Assessing business risks

Before you can take action to reduce risk in your business, you need to work out what the risks are. You also need to work out which ones are most urgent.

Risk assessment usually involves steps such as:

  1. Identify – note the risks your business may face.
  2. Analyse – work out the level of risk and which ones are most urgent.
  3. Evaluate – compare the risk against set risk criteria to decide what action to take.

1. Identify the risks

Working out the risks to your business could be as easy as thinking about what could go wrong, and how and why it could happen. You might also need to do some research into:

  • past events and risks
  • possible future changes to your business environment, such as changes in economic trends (find out how to conduct market research and industry research)
  • social and community issues that could affect your business.

To identify risks, you can also:

  • look at hazard logs, incident reports, customer feedback and complaints, and survey reports.
  • review audit reports such as financial audit reports or workplace safety reports.
  • do a Strength, Weaknesses, Opportunities and Threats (SWOT) check for your business (download our marketing plan template for instructions on how to do this).
  • discuss business issues with your staff, customers, suppliers and advisers.

It's important to look at all types of risks, including opportunity-based risks.

Example: Jane's story

Jane runs a catering business and is thinking about buying a new delivery van. She works out the risks of buying a van, such as extra expenses if the van breaks down.

However, she should also focus on the other opportunities she could have taken with the same amount of money. Her other choices could be to buy new equipment or to hire more staff.

If she buys a van instead of hiring more staff, she risks missing out on the benefits of having more staff, such as faster customer service in her business. She should try to compare the future impacts of each possible choice before making her decision.

2. Analyse the risks

After identifying the risks to your business, it’s time to work out which ones are urgent. To analyse the risks related to an event (such as a competitor moving into the same street), you should first look at:

  • the damage that the risk would cause
    (for example, the risk of fewer customers means lower sales for your business)
  • the likelihood of the risk happening
    (for example, think about how similar the competitor's business is to yours, and how loyal your customers are)

Work out a rating system for damage and likelihood. For example, you could have:

  • ratings of 1 to 4 for damage (1 for slight damage, and 4 for severe damage)
  • ratings of 1 to 4 for likelihood (1 for not likely, and 4 for extremely likely)

Finally, to work out the level of risk for an event, use this formula: risk level = damage x likelihood

Based on our example above, the lowest risk level you could get is 1 (1 x 1), and the highest risk level you could get is 16 (4 x 4). You can use the risk levels to rank your risks from least urgent to urgent.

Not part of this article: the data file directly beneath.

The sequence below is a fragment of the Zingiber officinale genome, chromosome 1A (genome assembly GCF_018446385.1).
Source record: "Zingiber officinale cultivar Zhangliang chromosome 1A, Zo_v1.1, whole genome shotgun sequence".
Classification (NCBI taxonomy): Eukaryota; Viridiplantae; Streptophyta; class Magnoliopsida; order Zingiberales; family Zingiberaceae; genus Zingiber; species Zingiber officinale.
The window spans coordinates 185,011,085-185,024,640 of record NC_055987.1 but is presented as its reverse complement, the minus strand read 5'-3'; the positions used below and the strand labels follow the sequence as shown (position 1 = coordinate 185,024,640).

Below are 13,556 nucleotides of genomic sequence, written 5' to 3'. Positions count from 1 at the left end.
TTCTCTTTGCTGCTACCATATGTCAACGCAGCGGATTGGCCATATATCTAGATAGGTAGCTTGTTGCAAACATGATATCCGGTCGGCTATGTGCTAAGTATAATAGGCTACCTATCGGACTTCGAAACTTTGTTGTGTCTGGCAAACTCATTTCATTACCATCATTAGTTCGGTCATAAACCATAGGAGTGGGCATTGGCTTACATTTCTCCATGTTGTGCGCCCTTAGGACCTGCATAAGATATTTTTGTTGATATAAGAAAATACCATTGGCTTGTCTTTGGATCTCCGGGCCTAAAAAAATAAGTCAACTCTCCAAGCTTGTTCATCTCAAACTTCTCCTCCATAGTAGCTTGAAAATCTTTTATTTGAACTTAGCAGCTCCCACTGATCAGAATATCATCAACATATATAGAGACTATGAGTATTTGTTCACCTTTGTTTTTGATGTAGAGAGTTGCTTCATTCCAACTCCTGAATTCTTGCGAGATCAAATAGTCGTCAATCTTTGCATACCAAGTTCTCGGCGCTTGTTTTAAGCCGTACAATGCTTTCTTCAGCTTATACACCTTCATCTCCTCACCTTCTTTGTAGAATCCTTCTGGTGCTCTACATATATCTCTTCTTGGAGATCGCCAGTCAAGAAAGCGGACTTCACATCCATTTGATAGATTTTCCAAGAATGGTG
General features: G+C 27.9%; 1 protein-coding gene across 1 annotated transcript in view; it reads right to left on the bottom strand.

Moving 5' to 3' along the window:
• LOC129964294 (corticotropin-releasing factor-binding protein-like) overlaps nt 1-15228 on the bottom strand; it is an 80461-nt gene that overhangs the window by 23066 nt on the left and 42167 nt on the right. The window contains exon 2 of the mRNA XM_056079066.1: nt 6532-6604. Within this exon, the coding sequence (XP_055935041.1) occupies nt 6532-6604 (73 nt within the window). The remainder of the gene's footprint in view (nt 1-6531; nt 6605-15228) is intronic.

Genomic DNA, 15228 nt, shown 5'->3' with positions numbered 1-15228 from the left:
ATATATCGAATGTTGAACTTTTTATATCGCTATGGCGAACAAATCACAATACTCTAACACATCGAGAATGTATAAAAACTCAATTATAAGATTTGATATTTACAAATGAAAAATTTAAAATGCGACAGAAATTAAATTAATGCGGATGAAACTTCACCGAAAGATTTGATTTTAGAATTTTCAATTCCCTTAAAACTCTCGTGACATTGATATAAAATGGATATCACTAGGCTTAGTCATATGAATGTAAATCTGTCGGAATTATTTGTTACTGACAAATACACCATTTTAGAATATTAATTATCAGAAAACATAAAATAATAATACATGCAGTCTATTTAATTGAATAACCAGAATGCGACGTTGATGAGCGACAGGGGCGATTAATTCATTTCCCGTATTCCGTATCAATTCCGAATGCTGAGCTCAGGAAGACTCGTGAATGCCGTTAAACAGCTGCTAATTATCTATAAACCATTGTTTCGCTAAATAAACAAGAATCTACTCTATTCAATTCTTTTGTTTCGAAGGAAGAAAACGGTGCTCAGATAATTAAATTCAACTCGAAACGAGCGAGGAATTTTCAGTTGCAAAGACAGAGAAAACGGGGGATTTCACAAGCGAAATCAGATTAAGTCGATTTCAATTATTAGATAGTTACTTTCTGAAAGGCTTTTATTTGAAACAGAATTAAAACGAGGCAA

Find out more about rating systems and how to analyse and evaluate the impact of risks on the Business Queensland website.

3. Evaluate the risk

To evaluate a risk, you should compare the level of risk for various events against your risk criteria (find out how to set your risk criteria when you design a risk management plan). This process helps you decide whether to accept the risk or not. You should also check if your existing risk management methods are enough to accept the risk.

When to accept risk?

Sometimes businesses choose to accept risks and not spend any resources on avoiding them. You might decide to accept a level of risk for the following reasons:

  • The cost of treatment is much higher than the potential results of the risk.
  • The risk level works out to be very low.
  • The benefits of taking the risk greatly outweighs the possible damage.

Example: Petra's story

Petra runs a clothing retail store. She is worried about the rise in theft during the busy end of year period. To manage the rise in theft, she decides to do a detailed assessment.  She works out that she lost $5000 to theft last December. As a result, she has security cameras installed in her store which leads to a 40% reduction in loss due to theft.  She works out the expected loss at:

Expected Loss (current year) = $5000 – ($5000*40%) = $3000

She expects similar levels of theft this year. To reduce the risk of theft even more, the next step will be to hire a security guard during working hours. The cost of hiring a security guard for a month will be $4000 which is more than the expected loss, so she decides to accept the risk.

Instead of hiring a security guard, Petra meets with her staff to brainstorm possible ways to reduce the theft. They decide to move the shelves  so staff can see customers more clearly. She also hires more staff for peak times to check on theft.

What to do next

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